Or are we (you) just adopting the Bush mindset? [just like this!]

    How about this somewhat dramatized line with this somewhat epileptic metaphor:

    “We have said on this site that stabilizing the financial system was job one, and the patient is stable.”

    Have there been financial systems in the past that were good on Friday but gone on Monday?

    And this:
    “The many years of deregulation that helped bring on the crisis, to be fair, predated Paulson’s tenure,” To be even fairer didn’t Hank amass his fortune on those “many years of deregulation”…wazinit this bum who just prior to The Sinking wanted even less regulation (hard to imagine, now …and even harder to go back and dig out the nitty gritty) less ~”the financial center of the world move to London”?

    What year here:
    “But the insistence that everything was fundamentally sound through the first half of September”… For some of us the flag went up with the construct of TAF in late 07, you?

    This looks like I missed my anti-combative meds James and I am mostly just thrashing about to find you.

    “While the patient was saved, he is still far from health.”

    I am tiring of these metaphors (we are all patients now…some of us need saving from..this very descriptor, you know?) [Desperate humor: the patients are impatient.]

    Last irritable thing:
    “The economic ideology of the Bush administration was that free markets are always best.”

    In my warped, angry, impatient but legacy-free opinion, to ascribe to anyone an “ideology”, let alone some particular variant (The economic ideology), presupposes some weighty sophistication both on the part of the ascribee and the ascriber. Lets skip right to it: GWB’s sophistication and the barbarian’s is a match. Return to O’Neill and see if ain’t so.

  5. http://www.economist.com/displaystory.cfm?story_id=12415730

    A short history of modern finance
    Link by link

    Oct 16th 2008
    From The Economist print edition
    The crash has been blamed on cheap money, Asian savings and greedy bankers. For many people, deregulation is the prime suspect.

  6. “Deregulation is the prime suspect”

    Sadly, as usual, we’re getting the cause wrong, so how can we ensure we’ll get the fix right?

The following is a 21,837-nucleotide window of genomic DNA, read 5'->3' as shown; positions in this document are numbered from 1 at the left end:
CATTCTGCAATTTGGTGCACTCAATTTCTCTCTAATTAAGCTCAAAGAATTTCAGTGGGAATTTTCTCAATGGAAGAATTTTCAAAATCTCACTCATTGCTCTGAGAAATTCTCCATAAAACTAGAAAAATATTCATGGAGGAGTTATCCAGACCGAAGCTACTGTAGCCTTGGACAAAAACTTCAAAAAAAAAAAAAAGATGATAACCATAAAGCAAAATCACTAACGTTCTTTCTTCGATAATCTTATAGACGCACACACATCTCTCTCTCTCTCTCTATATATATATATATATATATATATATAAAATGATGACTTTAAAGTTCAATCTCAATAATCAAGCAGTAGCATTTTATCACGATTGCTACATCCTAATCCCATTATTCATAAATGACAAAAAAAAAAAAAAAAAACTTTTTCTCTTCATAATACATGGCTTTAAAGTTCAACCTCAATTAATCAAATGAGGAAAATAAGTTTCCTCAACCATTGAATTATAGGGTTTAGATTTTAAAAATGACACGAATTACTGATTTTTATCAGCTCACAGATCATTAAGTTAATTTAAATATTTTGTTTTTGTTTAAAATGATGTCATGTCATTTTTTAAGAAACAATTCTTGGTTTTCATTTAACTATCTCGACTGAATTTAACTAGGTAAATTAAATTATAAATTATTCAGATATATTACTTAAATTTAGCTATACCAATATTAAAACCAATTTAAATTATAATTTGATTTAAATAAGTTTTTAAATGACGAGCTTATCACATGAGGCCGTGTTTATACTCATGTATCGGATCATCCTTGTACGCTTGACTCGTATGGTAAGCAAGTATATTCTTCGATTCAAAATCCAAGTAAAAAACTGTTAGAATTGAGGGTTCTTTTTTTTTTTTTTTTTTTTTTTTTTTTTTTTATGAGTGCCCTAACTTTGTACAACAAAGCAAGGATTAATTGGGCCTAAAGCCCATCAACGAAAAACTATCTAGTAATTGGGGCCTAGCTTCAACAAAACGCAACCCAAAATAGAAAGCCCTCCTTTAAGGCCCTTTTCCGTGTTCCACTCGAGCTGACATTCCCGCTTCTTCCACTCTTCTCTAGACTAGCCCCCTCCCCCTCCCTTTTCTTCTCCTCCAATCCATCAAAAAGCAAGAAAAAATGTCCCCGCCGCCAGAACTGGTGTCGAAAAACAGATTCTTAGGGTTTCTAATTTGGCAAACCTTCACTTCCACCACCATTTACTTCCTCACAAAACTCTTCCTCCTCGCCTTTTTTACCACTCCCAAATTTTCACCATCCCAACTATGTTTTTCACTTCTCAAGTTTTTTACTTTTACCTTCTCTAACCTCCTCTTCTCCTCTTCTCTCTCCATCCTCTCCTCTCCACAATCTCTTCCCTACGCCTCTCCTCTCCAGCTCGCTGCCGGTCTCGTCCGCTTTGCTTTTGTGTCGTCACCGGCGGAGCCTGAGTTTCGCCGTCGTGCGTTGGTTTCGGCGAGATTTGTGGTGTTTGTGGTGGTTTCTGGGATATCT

A commission needs to be set up to thoroughly consider the causes of our current state of affairs.
    Otherwise, we’ll just live for decades in a myth as we did after the Great Depression, where we told ourselves that the crash was somehow caused by the economic growth of the 1920s. Today, we accept it was a monetary rather than a fiscal event, but it took a long time to figure this out.

  7. DCLawyer: The Economist article actually agrees you; its point is that deregulation on balance has done more good than harm. I agree that over the long run, deregulation has had many positive effects. I happen to think that a little less deregulation would have been even better. Here are a few problems:
    1. The lack of regulation of derivatives, particularly credit default swaps – and in particular the explicit rejection of regulation in 2000.
    2. The failure of state regulators to rein in the predatory lending practices of the last several years.
    3. The failure of bank regulators to monitor the health of banks.
    4. Basel II and the idea of letting banks use their own models to determine their capital requirements.
    5. The failure to adjust capital requirements to account for off-balance sheet exposures.

    It was not so much an issue of regulations being explicitly repealed, of regulators failing to keep pace with innovation in financial products.

  8. James,

    Thanks much for that rundown. I’d note that many of the items you list are actually non-regulation or failed regulation rather than de-regulation, i.e. it’s not that we changed something that had been right before. This includes financial derivatives, which were exempted from regulation when similar markets were regulated in the late 1990s. I make the distinction because I am concerned that some wish to scapegoat certain measures that actually proved very beneficial, e.g. Gramm-Leach-Bliley.

    I don’t want to say that we don’t need better regulation and in some cases more regulation. Some past decisions not to regulate have also been problematic.

  9. What do we really expect? Congress gave Paulson authority the authority to do as he decides is important. Congress has failed us again just like they did during the run up to war. As usual they are PASSING THE BUCK.

    http://nomedals.blogspot.com

  10. DCLawyer: I agree with you. See the testimony by Albert Lo that I linked to in a recent post. Deregulation, meaning the dismantling of existing regulation, has probably been less of a factor than the failure of regulation to keep up with change in the financial system – notably new types of products and new ways of moving exposures off your balance sheet.